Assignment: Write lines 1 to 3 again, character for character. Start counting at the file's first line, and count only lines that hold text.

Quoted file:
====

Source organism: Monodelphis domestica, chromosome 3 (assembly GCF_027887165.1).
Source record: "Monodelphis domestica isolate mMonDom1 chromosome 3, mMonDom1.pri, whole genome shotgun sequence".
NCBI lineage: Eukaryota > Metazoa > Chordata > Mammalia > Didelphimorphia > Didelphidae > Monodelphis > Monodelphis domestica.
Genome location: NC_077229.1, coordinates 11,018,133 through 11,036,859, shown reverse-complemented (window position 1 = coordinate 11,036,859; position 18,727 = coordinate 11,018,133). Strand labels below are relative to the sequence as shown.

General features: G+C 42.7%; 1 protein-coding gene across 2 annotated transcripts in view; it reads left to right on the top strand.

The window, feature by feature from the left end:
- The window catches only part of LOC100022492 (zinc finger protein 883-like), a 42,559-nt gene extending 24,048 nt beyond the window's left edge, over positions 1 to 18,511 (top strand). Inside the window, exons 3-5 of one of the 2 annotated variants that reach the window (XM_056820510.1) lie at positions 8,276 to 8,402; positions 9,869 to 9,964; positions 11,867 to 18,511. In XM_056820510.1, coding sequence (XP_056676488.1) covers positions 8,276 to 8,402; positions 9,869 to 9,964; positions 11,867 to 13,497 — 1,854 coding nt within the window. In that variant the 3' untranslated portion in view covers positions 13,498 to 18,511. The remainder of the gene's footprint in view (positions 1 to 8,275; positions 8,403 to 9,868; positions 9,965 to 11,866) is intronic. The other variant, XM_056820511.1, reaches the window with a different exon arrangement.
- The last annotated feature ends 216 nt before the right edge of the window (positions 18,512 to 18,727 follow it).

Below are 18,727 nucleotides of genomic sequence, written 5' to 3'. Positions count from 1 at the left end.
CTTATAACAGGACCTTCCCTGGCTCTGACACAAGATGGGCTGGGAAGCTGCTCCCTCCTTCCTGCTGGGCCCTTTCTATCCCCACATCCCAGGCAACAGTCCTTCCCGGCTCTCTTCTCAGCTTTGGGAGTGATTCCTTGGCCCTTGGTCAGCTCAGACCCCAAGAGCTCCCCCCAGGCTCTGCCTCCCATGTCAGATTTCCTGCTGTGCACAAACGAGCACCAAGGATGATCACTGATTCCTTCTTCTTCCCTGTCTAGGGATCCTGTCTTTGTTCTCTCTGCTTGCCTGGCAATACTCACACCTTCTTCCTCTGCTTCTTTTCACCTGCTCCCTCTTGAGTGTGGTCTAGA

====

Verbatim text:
Source organism: Monodelphis domestica, chromosome 3 (assembly GCF_027887165.1).
Source record: "Monodelphis domestica isolate mMonDom1 chromosome 3, mMonDom1.pri, whole genome shotgun sequence".
NCBI lineage: Eukaryota > Metazoa > Chordata > Mammalia > Didelphimorphia > Didelphidae > Monodelphis > Monodelphis domestica.